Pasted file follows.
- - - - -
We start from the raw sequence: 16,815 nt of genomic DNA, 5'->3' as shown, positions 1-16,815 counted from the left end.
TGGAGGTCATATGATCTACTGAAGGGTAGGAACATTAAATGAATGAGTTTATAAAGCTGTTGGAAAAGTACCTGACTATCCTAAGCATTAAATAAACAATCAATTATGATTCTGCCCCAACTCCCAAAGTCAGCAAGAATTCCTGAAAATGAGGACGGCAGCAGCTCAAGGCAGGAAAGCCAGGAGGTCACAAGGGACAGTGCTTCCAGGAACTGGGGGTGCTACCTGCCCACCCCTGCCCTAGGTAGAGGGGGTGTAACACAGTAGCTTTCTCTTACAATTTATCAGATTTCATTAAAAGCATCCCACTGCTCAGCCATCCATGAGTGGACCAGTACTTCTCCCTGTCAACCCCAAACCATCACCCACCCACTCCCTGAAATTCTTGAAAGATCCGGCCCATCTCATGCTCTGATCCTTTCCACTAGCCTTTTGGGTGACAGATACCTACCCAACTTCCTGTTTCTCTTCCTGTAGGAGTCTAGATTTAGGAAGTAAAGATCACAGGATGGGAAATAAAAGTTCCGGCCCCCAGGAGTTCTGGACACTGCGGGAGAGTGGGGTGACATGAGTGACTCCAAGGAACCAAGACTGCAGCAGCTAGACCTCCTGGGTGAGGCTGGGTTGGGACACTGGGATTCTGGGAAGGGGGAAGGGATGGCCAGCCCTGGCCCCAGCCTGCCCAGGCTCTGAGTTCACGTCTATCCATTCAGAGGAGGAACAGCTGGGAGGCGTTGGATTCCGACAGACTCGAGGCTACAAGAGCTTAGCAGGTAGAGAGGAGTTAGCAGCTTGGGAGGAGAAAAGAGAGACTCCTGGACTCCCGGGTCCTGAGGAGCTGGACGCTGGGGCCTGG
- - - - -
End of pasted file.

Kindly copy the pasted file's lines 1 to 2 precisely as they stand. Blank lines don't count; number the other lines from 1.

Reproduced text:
We start from the raw sequence: 16,815 nt of genomic DNA, 5'->3' as shown, positions 1-16,815 counted from the left end.
TGGAGGTCATATGATCTACTGAAGGGTAGGAACATTAAATGAATGAGTTTATAAAGCTGTTGGAAAAGTACCTGACTATCCTAAGCATTAAATAAACAATCAATTATGATTCTGCCCCAACTCCCAAAGTCAGCAAGAATTCCTGAAAATGAGGACGGCAGCAGCTCAAGGCAGGAAAGCCAGGAGGTCACAAGGGACAGTGCTTCCAGGAACTGGGGGTGCTACCTGCCCACCCCTGCCCTAGGTAGAGGGGGTGTAACACAGTAGCTTTCTCTTACAATTTATCAGATTTCATTAAAAGCATCCCACTGCTCAGCCATCCATGAGTGGACCAGTACTTCTCCCTGTCAACCCCAAACCATCACCCACCCACTCCCTGAAATTCTTGAAAGATCCGGCCCATCTCATGCTCTGATCCTTTCCACTAGCCTTTTGGGTGACAGATACCTACCCAACTTCCTGTTTCTCTTCCTGTAGGAGTCTAGATTTAGGAAGTAAAGATCACAGGATGGGAAATAAAAGTTCCGGCCCCCAGGAGTTCTGGACACTGCGGGAGAGTGGGGTGACATGAGTGACTCCAAGGAACCAAGACTGCAGCAGCTAGACCTCCTGGGTGAGGCTGGGTTGGGACACTGGGATTCTGGGAAGGGGGAAGGGATGGCCAGCCCTGGCCCCAGCCTGCCCAGGCTCTGAGTTCACGTCTATCCATTCAGAGGAGGAACAGCTGGGAGGCGTTGGATTCCGACAGACTCGAGGCTACAAGAGCTTAGCAGGTAGAGAGGAGTTAGCAGCTTGGGAGGAGAAAAGAGAGACTCCTGGACTCCCGGGTCCTGAGGAGCTGGACGCTGGGGCCTGG